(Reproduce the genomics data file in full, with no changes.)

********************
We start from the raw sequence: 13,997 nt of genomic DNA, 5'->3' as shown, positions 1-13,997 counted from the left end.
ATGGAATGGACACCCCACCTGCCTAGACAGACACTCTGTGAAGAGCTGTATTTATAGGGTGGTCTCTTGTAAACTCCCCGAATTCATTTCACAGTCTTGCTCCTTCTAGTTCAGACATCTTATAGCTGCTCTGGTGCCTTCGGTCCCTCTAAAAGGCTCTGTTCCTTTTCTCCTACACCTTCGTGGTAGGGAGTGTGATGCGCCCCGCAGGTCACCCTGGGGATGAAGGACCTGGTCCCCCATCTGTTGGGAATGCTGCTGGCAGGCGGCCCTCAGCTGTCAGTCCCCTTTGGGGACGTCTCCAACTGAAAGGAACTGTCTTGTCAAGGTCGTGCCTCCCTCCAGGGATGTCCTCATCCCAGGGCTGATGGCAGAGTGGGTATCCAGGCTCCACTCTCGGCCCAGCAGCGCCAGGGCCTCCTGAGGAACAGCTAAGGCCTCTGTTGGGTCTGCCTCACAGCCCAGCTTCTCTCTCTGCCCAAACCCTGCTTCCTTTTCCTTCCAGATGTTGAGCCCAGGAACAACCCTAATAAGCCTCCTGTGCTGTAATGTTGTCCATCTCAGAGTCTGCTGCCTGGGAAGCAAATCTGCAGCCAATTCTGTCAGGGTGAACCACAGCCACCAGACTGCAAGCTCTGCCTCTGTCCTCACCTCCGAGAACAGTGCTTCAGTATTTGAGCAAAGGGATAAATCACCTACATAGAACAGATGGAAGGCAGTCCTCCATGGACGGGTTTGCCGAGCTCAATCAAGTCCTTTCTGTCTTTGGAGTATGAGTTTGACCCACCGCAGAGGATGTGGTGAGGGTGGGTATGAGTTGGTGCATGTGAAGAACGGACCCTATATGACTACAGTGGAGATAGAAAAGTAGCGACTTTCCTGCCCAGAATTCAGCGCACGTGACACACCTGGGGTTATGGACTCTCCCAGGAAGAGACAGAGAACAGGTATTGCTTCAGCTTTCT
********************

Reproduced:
We start from the raw sequence: 13,997 nt of genomic DNA, 5'->3' as shown, positions 1-13,997 counted from the left end.
ATGGAATGGACACCCCACCTGCCTAGACAGACACTCTGTGAAGAGCTGTATTTATAGGGTGGTCTCTTGTAAACTCCCCGAATTCATTTCACAGTCTTGCTCCTTCTAGTTCAGACATCTTATAGCTGCTCTGGTGCCTTCGGTCCCTCTAAAAGGCTCTGTTCCTTTTCTCCTACACCTTCGTGGTAGGGAGTGTGATGCGCCCCGCAGGTCACCCTGGGGATGAAGGACCTGGTCCCCCATCTGTTGGGAATGCTGCTGGCAGGCGGCCCTCAGCTGTCAGTCCCCTTTGGGGACGTCTCCAACTGAAAGGAACTGTCTTGTCAAGGTCGTGCCTCCCTCCAGGGATGTCCTCATCCCAGGGCTGATGGCAGAGTGGGTATCCAGGCTCCACTCTCGGCCCAGCAGCGCCAGGGCCTCCTGAGGAACAGCTAAGGCCTCTGTTGGGTCTGCCTCACAGCCCAGCTTCTCTCTCTGCCCAAACCCTGCTTCCTTTTCCTTCCAGATGTTGAGCCCAGGAACAACCCTAATAAGCCTCCTGTGCTGTAATGTTGTCCATCTCAGAGTCTGCTGCCTGGGAAGCAAATCTGCAGCCAATTCTGTCAGGGTGAACCACAGCCACCAGACTGCAAGCTCTGCCTCTGTCCTCACCTCCGAGAACAGTGCTTCAGTATTTGAGCAAAGGGATAAATCACCTACATAGAACAGATGGAAGGCAGTCCTCCATGGACGGGTTTGCCGAGCTCAATCAAGTCCTTTCTGTCTTTGGAGTATGAGTTTGACCCACCGCAGAGGATGTGGTGAGGGTGGGTATGAGTTGGTGCATGTGAAGAACGGACCCTATATGACTACAGTGGAGATAGAAAAGTAGCGACTTTCCTGCCCAGAATTCAGCGCACGTGACACACCTGGGGTTATGGACTCTCCCAGGAAGAGACAGAGAACAGGTATTGCTTCAGCTTTCT